There have been a lot of changes to Capital Gains Tax over the last few years. Firstly, if you sell property that’s not you’re main home, you now have to report and pay CGT within 60 days. Secondly, CGT tax-free allowances have shrunk. In the tax year 2022 to 2023, the allowance for individuals was £12,300. For 2023 to 2024 it has been cut to £6,000 and it will drop to £3,000 for 2024 to 2025. As a result, many more people will be asking themselves how to reduce CGT bills.

What do you pay CGT on?

Before we look at how you can reduce your CGT bills, it’s worth taking a quick look at what you pay the tax on.

Essentially, you pay a CGT bill when you sell a ‘chargeable asset’. You pay the tax on the profit you make. So if you bought an item such as a painting for £7,000 and then sold it for £20,000, you’d pay CGT on the £13,000 profit (minus your tax free allowance).

HMRC defines chargeable assets as:

  • Personal possessions worth more than £6,000 (except your car)
  • Any property that’s not your main home
  • Your main home if you’ve let it out, used it for business or the grounds exceed 5,000 square metres
  • Shares that aren’t in an ISA or PEP
  • Business assets (such as land, buildings, plant, trademarks etc)

How much CGT do I have to pay?

The amount of CGT you pay depends on the asset you sell and your income tax band.

Currently the rates are:

  • 18% on residential property (basic rate taxpayers)
  • 28% on residential property (higher and additional rate taxpayers)
  • 10% on other items (basic rate taxpayers)
  • 20% on other items (higher and additional rate taxpayers)

There are also other rates for trustees, personal representatives of people who have died, and assets that qualify for Business Asset Disposal Relief. You can consult a full list of CGT rates here.

How can I cut my CGT bills?

If you are married or in a civil partnership, and you live together, it’s relatively simple to cut your CGT bills. This is because you both have individual tax-free allowances.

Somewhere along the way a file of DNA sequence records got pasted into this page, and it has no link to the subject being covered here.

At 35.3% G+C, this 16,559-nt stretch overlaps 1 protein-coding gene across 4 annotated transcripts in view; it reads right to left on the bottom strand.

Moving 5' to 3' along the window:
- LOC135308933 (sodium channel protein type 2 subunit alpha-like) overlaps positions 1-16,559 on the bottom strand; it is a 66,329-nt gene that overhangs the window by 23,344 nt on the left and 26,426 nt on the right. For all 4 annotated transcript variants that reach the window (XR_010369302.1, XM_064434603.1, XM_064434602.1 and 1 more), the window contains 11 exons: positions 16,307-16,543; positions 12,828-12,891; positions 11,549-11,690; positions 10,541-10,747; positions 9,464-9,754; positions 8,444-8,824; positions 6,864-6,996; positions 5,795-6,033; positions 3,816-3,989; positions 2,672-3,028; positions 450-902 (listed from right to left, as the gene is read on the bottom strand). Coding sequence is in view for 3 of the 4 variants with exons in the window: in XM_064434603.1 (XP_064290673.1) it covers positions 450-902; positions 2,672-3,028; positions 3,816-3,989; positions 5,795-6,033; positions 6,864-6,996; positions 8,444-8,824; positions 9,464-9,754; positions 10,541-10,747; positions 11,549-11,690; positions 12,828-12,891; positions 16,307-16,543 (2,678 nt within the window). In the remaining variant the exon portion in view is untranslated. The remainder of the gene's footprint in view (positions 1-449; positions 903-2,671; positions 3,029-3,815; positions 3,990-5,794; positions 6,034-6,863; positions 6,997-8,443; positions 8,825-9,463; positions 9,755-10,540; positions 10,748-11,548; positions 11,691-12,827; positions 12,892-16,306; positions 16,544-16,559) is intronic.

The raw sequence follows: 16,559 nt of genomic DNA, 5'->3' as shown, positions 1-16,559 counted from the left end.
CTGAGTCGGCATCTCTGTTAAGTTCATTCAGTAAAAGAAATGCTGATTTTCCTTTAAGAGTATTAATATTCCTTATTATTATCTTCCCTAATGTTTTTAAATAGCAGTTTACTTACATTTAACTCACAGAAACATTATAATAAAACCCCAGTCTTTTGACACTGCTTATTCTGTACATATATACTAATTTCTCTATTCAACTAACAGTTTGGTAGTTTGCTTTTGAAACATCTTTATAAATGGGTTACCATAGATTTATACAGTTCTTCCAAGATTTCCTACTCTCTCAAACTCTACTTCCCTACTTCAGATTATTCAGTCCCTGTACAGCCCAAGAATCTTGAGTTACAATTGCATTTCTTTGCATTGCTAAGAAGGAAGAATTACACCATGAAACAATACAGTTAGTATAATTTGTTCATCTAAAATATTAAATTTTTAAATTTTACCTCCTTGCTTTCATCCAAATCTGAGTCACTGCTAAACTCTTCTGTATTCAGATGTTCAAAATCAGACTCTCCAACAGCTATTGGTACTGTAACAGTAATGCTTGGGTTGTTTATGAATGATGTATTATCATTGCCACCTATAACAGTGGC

Imagine you have shares that are worth £20,000 more than you bought them for. If you sold them, you’d currently pay CGT on £14,000 of the profit (i.e. profit minus your £6,000 allowance).

However, if you give half the shares to your spouse, you can then sell each half separately. In this case, each of you would pay CGT on £4,000 on the profit (£10,000 minus the personal allowance). In other words, you’ll pay CGT on £8,000 rather than £14,000.

Can I cut my CGT bills if I’m not married?

Unfortunately, you can only cut your CGT bills using the gifting method if you are married or in a civil partnership. That said, there are other things everyone can do to reduce their CGT bills. These include:

  • Staggering the sale of assets over two or more tax years. This means you can use the personal allowance for each tax year
  • Offsetting losses on other assets (such as shares you’ve sold for a lower price than you bought them for)
  • Making sure you’re using up your ISA allowance. You can put £20,000 per year into an ISA and not pay tax, so hold as many shares as possible in a stocks and shares ISA.

How can I get advice on reducing my CGT bills?

If you’d like help reducing your CGT bills, our Capital Gains Tax experts can help you. Simply give us a call today or contact us using the form below. We’re looking forward to being of assistance.

Need further advice on any of the topics being discussed? Get in touch and see how we can help.

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    Avatar for Karen Jones
    About Karen Jones

    Having worked for one of the world’s largest accountancy firms, Karen Jones uses her tax knowledge and skills to help clients obtain substantial reductions to their tax liabilities.

    With an expanding portfolio of tax clients, Karen enjoys the variety her work brings her and particularly likes working with new businesses and people. With a growing number of tax clients, she frequently faces a variety of challenges and relishes the experience she gains as she solves them.

    Karen likes the THP ethos: “I like the way the team has a professional, but friendly and down-to-earth approach – it creates a productive atmosphere that benefits everyone.”

    Karen’s specialist skills:

    • Personal Taxation
    • Tax Efficient Planning
    • Trust Administration
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